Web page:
PFC Fredrick C. Mauk
– E Company, 2nd Battalion, 60th Infantry Regiment –
Fredrick Mauk was born on the 2nd of February, 1922.
He was drafted on 26 October 1942, and reported on 6 November, 1942. Frederick was called to active duty as an enlisted man on November 20th, 1942. He reported to Toledo and was sent to Camp Wheeler in Georgia for basic training. He completed 3 months of motor school while there. He went overseas on April 19th, 1943, to Tunisia, which took eleven days to get there by ship. He was assigned to the 9th Infantry Division, 60th Regiment, 2nd Battalion, Company E. He was one of five (out of ten) brothers who served. His youngest brother was four years old when Fred reported for duty.
Northern Africa and Sicily
Fred Mauk was injured on July 7, 1943 in Sicily, wounded in the left thigh fighting near Troina. He was hospitalized from a thigh wound in England. His brother Harold visited him in September 1943. On August 11, 1943 – Fred was awarded the Purple Heart for injury in Sicily.
On June 6, 1944, Fred’s unit loaded the boats, a fifty-ship fleet out of Dorchester, England to Utah Beach. They went in on June 11, 1944, D-Day plus five due to a storm and the fact they had military experience in Tunisia and Sicily (saved for last). We believe he was a B.A.R. (Browning Automatic Rifle) man. On June 16, 1944, the 60th Regiment was ordered to advance to the Douve River. Under Captain Sprindus, Company E lead the way. Surrounded by Germans on three sides, while running out of ammunition, Company E held out there while the rest of the 9th Division caught up. His unit received a Presidential Unit Citation for holding the bridgehead, gaining a foothold across the river. The entire time, it took intense mortar, small arms and artillery fire. It was a major factor in cutting the peninsula.
On July 13th, the Allied forces were near St. Lo, France ready to make their breakout near Bois du Hommet. It was a fight that took 8 days to fall. Fredrick Mauk was injured with a head wound, receiving shrapnel behind his ear.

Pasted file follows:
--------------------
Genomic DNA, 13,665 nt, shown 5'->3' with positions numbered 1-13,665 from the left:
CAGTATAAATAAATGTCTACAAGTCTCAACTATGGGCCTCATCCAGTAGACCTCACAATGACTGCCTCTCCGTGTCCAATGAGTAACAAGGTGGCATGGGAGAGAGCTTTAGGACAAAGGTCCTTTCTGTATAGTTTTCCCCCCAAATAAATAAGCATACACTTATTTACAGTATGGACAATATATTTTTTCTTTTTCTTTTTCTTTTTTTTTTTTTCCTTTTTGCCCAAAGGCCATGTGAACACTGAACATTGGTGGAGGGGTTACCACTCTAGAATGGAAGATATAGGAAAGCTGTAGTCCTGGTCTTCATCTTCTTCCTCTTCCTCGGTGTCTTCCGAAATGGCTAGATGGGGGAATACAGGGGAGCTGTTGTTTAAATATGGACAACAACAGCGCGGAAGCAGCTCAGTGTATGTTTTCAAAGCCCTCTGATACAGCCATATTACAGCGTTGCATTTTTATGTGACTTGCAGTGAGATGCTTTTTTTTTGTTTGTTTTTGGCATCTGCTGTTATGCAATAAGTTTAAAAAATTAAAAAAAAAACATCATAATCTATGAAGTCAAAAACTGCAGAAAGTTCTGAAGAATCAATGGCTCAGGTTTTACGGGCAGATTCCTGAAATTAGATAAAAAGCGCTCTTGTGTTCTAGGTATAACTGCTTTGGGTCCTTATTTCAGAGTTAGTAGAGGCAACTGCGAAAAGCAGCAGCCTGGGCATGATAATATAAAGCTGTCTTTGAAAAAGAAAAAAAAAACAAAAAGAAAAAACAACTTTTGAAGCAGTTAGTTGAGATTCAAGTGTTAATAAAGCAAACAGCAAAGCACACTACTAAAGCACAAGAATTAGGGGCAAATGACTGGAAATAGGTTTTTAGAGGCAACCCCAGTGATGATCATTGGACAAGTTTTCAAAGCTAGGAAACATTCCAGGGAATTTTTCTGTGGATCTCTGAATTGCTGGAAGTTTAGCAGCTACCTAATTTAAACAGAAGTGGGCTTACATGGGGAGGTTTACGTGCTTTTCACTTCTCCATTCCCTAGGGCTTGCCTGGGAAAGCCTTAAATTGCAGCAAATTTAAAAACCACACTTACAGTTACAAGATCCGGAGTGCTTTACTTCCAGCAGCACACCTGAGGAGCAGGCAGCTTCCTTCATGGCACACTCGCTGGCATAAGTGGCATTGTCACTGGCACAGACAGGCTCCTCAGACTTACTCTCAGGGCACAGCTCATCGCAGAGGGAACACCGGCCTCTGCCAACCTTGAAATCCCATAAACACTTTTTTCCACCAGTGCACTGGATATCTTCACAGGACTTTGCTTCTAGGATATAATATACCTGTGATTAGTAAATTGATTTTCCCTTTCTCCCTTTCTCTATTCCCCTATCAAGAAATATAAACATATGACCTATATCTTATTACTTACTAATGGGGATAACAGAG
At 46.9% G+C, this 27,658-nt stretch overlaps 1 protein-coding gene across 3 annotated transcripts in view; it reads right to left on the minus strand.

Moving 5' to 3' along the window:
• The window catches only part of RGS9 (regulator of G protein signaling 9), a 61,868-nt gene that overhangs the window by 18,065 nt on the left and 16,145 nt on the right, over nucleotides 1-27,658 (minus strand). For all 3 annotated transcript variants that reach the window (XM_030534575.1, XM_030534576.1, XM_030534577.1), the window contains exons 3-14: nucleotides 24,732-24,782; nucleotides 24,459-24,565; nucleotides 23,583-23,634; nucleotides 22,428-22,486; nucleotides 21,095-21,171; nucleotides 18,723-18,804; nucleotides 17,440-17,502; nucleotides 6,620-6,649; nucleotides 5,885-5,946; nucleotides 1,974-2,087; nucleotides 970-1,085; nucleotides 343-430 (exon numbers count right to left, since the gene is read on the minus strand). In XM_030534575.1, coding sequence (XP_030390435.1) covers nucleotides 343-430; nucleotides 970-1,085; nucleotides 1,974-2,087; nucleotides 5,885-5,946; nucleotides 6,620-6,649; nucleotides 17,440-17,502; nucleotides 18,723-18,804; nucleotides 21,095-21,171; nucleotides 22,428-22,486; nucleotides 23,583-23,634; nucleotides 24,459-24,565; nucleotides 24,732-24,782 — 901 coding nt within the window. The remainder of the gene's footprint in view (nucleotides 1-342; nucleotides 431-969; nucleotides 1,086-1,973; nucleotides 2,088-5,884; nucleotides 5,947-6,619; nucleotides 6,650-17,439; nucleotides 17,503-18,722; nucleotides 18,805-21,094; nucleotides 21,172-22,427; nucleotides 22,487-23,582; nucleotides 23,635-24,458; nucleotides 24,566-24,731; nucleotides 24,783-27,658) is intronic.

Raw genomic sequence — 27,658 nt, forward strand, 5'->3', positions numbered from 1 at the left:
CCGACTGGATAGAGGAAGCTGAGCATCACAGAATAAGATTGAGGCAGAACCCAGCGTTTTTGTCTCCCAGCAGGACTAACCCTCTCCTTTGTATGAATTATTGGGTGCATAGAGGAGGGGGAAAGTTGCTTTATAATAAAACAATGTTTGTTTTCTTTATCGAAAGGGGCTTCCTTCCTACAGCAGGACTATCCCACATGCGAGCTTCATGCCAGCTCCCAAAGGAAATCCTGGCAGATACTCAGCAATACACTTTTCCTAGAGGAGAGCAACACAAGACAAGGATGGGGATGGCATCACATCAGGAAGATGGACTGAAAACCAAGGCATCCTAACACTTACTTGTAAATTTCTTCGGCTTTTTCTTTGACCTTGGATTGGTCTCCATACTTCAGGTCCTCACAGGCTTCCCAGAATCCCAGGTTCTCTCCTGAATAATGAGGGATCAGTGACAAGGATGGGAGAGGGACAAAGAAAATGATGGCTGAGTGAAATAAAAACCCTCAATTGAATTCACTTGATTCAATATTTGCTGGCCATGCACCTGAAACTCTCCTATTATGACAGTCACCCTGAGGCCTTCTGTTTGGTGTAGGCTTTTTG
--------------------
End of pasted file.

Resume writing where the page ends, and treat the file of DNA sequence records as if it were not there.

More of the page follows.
His belongings Inventory:
Wristwatch – broken, 2 watch bands, 1 flashlight, 2 tape lines, pictures, souvenir coins, scissors, souvenirs, 1 fountain pen, toilet articles, 3 knives, no money .
Fred Mauk was hospitalized until September 9, 1944. Days before, his company crossed the Meuse River into Germany. Most of Company E (Easy company) was killed or captured in the area of Hastierre-Heer, Belgium, more precise, at Mesnil St. Blaise. Men that he fought with for 18 months. There is a small monument at the site where his unit was taken, aided by the townspeople to get across the river.
Germany – The Hurtgen Forest
Fred was then stationed in Monschau, Germany until his unit could be resupplied with men and equipment. He served about three months in this area, possibly becoming a Jeep driver and truck driver after his two injuries. His unit fought in Hofen, pushing the Germans behind the Siegfried Line. The Hurtgen forest was one of the bloodiest battles in World War II. We can only imagine what his morale was at the time. His Army buddies were gone, this was approaching his third Christmas overseas, and it was cold. He talked about not having the coats they needed.
On September 27, 1944, he had a twisted right ankle and was hospitalized. On October 2, 1944, a letter was sent to his mother that he was returned to duty. The hospital notes that day say that he also had acute tonsillitis and had started to receive “hot saliva” treatment. He returned to duty on October 9, 1944.